Lip service is telling someone what they want to hear.I think we are all guilty of it. ‘When I’ve got time I’ll be around to help you’ or ‘If there’s anything I can do just give me a shout’ or the classic exchange of addresses at the end of a holiday when we rashly say to people we have known for a fortnight to ‘call in if you’re passing.’We are all involved in this dance of social niceties but of course it is just superficial nonsense.If the friend really wanted to help, he’d just do it, not talk about it.
Politician are terrible purveyors of lip service; they are masters at professing loyalty and sincerity but usually later the voters find out they are insincere, hypocritical, double-dealing, well, liars I suppose covers it. Who can forget Nick Clegg’s complete U-turn on tuition fees? Or John Major banging on about family values in his ‘Back to Basics’ campaign whilst continuing an affair with Edwina Currie. Their words are not consistent with their actions.This is manifesting itself in a lack of belief in politicians and disinterest in politics as witnessed by the pitiful voter turnouts at recent elections.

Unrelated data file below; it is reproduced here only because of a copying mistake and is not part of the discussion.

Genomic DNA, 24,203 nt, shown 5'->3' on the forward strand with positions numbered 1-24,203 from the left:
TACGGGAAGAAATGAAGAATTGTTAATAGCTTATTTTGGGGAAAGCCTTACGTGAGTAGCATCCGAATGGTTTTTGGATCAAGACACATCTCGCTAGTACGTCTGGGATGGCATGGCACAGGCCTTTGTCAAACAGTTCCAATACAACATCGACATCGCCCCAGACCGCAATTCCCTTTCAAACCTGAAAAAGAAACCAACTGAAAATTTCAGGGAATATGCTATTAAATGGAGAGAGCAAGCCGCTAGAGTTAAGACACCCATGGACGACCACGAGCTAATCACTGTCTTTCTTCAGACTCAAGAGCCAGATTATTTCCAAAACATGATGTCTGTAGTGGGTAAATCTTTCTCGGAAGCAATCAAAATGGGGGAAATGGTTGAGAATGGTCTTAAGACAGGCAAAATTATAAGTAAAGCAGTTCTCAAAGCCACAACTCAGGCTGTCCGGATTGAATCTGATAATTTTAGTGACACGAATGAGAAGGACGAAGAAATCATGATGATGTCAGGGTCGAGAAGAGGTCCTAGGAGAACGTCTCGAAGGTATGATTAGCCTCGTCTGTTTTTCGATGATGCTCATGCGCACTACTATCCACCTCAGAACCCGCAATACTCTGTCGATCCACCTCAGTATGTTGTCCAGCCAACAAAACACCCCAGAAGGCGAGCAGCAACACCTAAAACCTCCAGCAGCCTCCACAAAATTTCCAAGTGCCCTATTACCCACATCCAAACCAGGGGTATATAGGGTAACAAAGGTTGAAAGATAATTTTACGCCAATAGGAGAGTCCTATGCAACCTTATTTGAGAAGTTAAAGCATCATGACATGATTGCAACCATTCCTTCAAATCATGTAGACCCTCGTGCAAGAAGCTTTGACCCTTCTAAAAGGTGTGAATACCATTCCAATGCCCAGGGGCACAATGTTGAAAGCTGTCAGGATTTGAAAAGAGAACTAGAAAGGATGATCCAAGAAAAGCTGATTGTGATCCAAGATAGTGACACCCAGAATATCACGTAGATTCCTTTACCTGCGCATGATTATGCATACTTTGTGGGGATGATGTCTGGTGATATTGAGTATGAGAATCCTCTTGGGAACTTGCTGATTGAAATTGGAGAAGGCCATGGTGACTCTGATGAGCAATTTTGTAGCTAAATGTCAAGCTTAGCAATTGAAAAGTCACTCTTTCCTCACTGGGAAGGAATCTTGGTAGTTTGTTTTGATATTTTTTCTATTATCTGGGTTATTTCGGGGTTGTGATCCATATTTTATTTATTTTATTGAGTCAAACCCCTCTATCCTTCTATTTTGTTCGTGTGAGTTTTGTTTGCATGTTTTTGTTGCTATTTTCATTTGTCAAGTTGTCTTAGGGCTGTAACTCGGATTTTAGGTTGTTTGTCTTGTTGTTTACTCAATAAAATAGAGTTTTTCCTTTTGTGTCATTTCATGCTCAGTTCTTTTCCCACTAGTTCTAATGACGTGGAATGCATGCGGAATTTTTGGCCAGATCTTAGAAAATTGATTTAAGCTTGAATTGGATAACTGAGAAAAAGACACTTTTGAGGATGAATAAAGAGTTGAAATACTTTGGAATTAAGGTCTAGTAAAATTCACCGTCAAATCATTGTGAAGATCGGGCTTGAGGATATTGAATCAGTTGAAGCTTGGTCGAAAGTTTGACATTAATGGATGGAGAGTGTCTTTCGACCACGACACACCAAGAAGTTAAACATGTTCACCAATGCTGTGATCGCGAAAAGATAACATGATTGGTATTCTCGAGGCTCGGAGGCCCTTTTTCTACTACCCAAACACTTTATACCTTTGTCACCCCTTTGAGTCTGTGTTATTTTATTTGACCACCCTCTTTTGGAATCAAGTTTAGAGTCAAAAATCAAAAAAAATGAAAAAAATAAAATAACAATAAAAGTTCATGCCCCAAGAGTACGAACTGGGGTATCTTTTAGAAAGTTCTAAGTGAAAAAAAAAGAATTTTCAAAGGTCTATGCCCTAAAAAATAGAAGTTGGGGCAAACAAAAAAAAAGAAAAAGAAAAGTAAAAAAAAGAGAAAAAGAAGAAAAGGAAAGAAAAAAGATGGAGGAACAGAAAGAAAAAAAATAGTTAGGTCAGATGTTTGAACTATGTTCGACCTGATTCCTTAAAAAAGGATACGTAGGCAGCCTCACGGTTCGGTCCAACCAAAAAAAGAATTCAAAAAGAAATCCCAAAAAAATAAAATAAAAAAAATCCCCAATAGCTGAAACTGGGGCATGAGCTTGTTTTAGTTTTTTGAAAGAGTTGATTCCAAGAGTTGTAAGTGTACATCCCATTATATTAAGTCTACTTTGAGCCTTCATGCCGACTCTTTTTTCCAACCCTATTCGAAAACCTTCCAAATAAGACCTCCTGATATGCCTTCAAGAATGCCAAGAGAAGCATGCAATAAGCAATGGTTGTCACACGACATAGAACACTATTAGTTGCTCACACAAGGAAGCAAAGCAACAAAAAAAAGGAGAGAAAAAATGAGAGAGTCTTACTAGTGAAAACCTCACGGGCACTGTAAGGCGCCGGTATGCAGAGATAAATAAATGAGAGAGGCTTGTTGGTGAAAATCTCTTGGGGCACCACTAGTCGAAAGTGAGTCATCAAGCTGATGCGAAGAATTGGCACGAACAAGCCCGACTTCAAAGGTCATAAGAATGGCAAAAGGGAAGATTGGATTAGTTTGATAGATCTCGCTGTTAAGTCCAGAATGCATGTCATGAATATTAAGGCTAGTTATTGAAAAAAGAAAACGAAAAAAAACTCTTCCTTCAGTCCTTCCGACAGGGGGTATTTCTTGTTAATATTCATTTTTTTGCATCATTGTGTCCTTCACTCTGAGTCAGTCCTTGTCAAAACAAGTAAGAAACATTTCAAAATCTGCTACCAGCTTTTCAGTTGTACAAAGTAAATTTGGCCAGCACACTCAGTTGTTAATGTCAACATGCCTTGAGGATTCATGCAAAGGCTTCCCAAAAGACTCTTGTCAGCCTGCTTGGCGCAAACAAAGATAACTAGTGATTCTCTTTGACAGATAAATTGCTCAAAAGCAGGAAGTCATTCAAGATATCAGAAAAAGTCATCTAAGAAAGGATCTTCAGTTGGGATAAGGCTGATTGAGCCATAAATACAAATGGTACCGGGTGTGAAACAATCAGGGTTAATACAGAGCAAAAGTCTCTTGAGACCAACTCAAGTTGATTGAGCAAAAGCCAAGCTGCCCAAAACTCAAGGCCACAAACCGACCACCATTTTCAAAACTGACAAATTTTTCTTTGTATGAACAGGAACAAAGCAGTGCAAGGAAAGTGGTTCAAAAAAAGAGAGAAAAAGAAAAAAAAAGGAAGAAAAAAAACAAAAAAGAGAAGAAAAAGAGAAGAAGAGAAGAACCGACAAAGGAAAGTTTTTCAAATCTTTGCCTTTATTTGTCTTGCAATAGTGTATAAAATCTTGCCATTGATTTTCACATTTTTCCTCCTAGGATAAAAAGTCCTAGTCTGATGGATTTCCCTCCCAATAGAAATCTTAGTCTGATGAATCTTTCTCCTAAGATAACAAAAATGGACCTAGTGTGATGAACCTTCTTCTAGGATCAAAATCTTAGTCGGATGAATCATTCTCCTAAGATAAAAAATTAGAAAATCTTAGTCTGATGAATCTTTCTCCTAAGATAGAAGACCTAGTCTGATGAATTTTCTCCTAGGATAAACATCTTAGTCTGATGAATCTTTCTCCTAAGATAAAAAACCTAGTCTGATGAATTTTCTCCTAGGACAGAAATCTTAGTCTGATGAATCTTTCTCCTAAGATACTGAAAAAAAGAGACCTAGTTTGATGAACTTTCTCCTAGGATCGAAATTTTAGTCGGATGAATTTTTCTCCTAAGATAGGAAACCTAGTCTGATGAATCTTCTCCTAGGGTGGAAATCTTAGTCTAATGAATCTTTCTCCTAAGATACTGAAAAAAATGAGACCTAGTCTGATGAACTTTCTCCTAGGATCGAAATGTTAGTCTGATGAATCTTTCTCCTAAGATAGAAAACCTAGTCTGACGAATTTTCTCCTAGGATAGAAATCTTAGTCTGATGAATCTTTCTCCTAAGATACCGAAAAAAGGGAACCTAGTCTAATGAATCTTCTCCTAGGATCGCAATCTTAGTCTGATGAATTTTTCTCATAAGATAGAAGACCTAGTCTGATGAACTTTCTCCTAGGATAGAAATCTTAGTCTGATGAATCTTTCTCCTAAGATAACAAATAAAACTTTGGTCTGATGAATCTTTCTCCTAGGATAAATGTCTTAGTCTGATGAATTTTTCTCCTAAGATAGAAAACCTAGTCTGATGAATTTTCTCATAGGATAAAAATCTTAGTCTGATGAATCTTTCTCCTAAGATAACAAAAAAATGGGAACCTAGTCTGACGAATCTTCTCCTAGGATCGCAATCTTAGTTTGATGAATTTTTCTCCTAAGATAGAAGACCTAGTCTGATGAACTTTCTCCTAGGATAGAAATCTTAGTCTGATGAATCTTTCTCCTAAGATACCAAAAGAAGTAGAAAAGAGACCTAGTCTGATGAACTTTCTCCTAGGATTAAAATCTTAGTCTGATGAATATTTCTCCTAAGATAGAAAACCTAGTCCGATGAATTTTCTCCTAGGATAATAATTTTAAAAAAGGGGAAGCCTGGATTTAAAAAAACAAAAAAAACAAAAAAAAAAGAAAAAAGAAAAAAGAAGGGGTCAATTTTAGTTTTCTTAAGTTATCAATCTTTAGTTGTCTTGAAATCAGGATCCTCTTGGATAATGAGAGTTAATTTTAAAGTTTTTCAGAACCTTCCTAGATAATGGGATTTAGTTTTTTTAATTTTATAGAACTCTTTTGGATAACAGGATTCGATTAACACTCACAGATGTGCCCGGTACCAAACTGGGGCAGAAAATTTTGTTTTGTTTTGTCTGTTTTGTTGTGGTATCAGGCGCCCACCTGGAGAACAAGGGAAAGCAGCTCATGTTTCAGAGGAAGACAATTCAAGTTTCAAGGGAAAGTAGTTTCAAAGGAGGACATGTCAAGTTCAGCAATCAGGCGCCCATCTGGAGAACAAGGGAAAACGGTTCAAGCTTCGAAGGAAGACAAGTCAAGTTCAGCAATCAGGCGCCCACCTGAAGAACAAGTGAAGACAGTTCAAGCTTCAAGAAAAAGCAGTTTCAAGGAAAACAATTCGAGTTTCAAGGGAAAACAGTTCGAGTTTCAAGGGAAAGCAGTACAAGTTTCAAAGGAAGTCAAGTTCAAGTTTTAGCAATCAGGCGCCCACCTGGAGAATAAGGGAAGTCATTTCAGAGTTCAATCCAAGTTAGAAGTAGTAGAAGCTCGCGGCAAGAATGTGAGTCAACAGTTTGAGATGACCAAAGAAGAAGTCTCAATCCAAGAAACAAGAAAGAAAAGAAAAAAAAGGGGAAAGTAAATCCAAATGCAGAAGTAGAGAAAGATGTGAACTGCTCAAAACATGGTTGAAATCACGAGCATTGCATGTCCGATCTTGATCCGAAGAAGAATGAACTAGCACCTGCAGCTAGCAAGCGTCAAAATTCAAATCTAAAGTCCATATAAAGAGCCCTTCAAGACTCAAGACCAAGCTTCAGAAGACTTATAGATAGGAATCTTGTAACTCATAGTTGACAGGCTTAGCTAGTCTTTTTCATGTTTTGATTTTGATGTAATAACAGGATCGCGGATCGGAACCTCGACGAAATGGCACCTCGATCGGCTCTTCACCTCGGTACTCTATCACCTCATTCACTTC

Government inquiries too are the ultimate example of paying lip service to a public clamouring for answers to past events where governments and public services have quite clearly misled them. These inquiries generally run for years at huge cost to the taxpayer with conclusions finally being published usually after a change of political party in power has taken place, giving the sitting government the opportunity to blame the previous government for the misdeeds and wrong doings. The leaks to the media are drip fed whilst awaiting publication of the conclusions so that by the time it is released the public have lost interest; witness the Chilcott Inquiry on Iraq, the Hillsborough Inquiry and the fifteen year long inquiry in to Sunday Bloody Sunday,the conclusion of which was finally published forty years after the event at a cost of £150 million. These and other inquiries like them are nothing short of a farce and really the epitome of lip service by government.
And of course lip service is commonplace in marriage; on living together most couples agree to share household chores evenly but despite constant reassurance during courtship and the early years of marriage, in reality it falls to the woman to do the lion’s share, thus leading after years to a situation where the husband comes in from work, sits down and has his meal, much as it would have happened forty years ago.In the same way, though most pregnant women are reassured by their partners that the task of child-rearing will be shared evenly, again in most households I know, it is the woman who takes on this responsibility.
All in all, I would rather have a friend say ‘I can’t help you’ or a government say ‘we don’t know’ than them paying lip service with a trite expression of wishful activity that leaves one disappointed in the long run. In other words one should always try to walk the walk not just talk the talk.